Court upholds life terms for 2 Khmer Rouge leaders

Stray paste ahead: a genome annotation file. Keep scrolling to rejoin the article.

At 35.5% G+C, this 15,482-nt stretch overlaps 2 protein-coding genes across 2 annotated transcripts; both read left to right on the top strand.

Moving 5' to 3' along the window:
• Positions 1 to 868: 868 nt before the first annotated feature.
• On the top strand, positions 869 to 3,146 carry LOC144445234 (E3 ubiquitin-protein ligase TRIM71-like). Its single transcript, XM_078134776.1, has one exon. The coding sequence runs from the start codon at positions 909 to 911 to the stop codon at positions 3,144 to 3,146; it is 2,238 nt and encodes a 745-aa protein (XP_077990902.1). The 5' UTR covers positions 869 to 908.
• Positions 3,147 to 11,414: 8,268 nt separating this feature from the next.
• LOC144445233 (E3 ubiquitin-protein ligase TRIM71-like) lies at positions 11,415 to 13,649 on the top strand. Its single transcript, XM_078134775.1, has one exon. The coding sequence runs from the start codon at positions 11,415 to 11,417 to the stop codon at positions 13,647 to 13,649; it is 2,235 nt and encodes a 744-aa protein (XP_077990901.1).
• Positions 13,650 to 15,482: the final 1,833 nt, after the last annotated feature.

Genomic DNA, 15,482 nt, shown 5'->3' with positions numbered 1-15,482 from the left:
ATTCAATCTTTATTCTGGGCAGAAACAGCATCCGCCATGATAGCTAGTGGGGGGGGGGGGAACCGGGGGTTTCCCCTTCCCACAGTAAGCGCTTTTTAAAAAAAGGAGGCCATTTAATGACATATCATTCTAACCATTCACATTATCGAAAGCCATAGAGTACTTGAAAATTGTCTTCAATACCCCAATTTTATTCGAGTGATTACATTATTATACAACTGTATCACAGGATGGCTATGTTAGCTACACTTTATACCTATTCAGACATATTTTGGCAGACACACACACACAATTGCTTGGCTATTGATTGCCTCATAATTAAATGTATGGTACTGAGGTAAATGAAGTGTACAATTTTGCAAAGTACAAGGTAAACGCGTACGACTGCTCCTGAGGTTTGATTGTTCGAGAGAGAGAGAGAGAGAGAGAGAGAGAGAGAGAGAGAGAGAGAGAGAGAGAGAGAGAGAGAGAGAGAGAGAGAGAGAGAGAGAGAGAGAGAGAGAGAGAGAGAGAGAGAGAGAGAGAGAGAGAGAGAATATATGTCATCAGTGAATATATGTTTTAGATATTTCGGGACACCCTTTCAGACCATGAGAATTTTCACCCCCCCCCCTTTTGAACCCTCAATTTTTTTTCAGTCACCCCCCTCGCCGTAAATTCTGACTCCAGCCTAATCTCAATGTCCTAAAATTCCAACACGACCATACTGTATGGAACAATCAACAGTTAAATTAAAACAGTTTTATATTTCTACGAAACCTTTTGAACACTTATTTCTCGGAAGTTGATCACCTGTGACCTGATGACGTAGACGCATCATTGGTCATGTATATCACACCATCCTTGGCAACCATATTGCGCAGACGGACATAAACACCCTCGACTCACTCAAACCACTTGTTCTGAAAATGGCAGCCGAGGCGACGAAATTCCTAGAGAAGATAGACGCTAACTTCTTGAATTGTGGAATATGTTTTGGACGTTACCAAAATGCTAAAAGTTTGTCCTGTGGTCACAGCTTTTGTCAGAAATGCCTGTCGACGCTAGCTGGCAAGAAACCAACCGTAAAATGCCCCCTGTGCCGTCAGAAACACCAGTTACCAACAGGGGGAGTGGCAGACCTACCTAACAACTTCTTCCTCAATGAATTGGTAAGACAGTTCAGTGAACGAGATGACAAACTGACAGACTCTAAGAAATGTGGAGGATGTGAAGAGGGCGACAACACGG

A special Cambodian court yesterday upheld the life sentences for the two most senior surviving members of the Khmer Rouge regime, which was responsible for the deaths of 1.7 million people. The court said the massive scale of the crimes showed the two men’s complete lack of consideration for the lives of the Cambodians. The Supreme Court Chamber said the 2014 verdict by a UN-assisted Khmer Rouge tribunal was “appropriate” given the gravity of the crimes and roles of the two — Khieu Samphan, the 85year-old Khmer Rouge head of state, and Nuon Chea, the 90-year-old righthand man to the communist group’s late leader Pol Pot. “It is a historic day for Cambodia. For the first time in 41 years someone in the national leadership has been held criminally responsible for the crimes committed by the Khmer Rouge regime,” said tribunal spokesman Lars Olsen. The two — who were sentenced to life imprisonment for crimes against humanity including extermination, enforced disappearances and political persecution — sat impassively as the lengthy verdict was read out. They were detained in 2007 and started serving their sentences in 2014 inside the Khmer Rouge tribunal’s facility, where conditions are much better than ordinary Cambodian prison. They have access to radio and television. About 1.7 million people are estimated to have died from starvation, disease and execution due to the extremist policies of the communist Khmer Rouge when they held power from 1975 to 1979. “I waited for this moment for 40 years. It has now arrived,” said Seak Ny, a 64-year-old woman whose husband died of starvation under the Khmer Rouge regime. She said the Khmer Rouge also killed her older brother and his five children when they found out he was a former soldier in the government they ousted. “Today I am happy because these people have received justice,” she said, adding that she came to the tribunal to see the faces of the Khmer Rouge leaders.